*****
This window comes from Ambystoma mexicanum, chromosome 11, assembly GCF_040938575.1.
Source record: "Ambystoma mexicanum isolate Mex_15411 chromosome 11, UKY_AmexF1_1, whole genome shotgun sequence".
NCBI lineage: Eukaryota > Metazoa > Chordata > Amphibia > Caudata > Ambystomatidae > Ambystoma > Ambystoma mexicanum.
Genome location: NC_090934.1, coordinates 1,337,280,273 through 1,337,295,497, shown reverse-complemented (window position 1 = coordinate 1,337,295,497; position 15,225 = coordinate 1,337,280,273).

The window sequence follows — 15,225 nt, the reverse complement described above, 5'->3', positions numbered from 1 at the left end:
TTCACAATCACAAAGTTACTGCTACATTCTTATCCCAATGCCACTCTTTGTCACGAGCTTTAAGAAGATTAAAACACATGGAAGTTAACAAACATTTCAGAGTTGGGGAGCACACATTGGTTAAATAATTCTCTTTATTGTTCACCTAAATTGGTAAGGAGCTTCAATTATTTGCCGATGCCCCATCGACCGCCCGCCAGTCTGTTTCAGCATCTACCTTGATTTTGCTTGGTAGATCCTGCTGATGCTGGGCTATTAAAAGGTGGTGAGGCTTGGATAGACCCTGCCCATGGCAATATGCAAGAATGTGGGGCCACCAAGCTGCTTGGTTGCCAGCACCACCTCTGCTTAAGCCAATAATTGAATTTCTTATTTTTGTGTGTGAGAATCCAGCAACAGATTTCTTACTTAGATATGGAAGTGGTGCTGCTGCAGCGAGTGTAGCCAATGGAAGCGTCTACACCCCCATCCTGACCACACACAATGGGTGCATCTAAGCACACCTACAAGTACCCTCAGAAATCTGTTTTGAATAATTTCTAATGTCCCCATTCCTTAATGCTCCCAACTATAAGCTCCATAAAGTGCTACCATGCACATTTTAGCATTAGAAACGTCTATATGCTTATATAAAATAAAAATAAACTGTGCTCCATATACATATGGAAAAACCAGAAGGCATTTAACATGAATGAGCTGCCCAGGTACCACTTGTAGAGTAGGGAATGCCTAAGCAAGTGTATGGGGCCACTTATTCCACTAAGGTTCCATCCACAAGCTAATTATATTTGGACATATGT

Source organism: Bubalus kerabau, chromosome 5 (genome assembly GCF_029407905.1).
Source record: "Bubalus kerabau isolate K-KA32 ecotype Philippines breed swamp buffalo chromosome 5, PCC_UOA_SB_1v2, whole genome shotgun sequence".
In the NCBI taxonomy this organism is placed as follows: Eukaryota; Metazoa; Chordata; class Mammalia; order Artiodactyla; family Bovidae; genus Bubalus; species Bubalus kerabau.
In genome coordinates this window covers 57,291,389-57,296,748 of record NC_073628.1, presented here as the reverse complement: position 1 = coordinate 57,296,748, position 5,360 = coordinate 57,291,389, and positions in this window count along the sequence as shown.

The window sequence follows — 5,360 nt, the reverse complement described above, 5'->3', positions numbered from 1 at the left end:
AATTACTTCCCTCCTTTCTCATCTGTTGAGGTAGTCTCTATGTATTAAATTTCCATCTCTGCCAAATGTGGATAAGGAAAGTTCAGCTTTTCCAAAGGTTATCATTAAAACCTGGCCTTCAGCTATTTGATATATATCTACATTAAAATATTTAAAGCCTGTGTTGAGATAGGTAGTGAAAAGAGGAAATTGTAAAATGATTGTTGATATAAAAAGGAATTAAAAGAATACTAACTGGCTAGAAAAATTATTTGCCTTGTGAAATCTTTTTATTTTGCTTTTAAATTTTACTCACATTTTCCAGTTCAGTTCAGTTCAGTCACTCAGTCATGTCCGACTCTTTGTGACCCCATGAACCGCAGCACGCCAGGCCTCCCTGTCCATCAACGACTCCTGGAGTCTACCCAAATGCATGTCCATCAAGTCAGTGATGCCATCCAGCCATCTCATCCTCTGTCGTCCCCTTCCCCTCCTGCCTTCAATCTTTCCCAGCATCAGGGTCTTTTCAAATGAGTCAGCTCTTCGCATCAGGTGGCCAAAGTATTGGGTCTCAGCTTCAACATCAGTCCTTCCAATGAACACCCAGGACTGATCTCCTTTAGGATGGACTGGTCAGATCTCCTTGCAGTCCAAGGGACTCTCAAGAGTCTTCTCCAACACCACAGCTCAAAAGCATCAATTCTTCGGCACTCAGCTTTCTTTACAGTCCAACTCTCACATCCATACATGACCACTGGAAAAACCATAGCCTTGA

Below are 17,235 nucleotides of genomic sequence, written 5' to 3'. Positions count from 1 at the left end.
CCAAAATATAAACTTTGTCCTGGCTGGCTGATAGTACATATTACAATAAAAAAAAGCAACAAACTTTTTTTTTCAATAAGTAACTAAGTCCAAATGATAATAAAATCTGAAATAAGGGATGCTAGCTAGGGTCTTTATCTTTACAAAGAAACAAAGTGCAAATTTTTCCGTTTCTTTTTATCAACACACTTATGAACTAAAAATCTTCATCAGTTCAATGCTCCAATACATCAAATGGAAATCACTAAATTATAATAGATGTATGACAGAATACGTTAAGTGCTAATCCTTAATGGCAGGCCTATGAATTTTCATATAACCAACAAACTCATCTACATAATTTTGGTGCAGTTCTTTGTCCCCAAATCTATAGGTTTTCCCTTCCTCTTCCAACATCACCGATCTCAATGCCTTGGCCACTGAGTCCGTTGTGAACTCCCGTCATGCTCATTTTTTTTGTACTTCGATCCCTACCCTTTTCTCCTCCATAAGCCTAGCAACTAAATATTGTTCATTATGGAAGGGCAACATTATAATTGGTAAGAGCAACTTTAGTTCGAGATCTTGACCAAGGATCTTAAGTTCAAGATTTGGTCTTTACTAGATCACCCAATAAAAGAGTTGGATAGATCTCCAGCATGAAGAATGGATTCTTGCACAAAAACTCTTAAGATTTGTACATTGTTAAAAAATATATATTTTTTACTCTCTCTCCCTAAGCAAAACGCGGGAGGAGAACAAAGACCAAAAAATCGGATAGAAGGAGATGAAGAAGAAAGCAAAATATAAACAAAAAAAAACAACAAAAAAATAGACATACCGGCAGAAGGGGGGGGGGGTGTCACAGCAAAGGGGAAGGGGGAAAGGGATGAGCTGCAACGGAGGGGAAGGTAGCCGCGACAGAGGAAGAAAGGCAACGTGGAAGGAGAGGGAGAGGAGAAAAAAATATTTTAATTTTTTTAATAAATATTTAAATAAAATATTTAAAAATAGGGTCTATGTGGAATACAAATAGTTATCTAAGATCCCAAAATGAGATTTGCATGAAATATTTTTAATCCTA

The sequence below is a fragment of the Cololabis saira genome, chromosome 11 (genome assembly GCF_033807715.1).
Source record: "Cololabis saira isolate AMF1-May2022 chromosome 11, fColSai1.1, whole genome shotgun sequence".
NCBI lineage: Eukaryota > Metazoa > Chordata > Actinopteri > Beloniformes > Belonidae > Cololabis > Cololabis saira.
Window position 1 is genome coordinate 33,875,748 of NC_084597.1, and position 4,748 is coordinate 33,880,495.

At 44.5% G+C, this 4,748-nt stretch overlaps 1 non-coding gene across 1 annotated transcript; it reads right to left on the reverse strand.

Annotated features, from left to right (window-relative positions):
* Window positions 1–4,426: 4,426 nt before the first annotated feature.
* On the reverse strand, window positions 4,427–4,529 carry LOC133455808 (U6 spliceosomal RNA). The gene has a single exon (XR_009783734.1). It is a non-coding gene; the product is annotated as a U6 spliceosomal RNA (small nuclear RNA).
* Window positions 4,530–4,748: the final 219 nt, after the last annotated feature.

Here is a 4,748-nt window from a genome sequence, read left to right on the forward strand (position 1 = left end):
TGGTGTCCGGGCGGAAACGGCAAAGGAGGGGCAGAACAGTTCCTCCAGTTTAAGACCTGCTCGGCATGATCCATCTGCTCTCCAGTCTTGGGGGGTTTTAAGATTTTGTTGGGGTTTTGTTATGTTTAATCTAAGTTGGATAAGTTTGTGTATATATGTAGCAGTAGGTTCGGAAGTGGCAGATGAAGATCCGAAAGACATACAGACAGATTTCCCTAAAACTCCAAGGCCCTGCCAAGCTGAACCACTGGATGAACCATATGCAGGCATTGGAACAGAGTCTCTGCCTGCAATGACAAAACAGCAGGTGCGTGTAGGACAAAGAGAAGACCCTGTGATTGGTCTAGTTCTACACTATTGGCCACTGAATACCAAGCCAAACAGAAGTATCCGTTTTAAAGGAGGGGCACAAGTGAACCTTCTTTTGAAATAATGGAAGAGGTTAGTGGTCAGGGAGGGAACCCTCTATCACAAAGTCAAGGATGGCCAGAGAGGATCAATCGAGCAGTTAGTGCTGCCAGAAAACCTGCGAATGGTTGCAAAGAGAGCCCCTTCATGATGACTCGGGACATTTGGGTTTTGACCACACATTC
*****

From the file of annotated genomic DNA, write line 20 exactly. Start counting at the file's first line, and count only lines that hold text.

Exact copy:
Annotated features, from left to right (window-relative positions):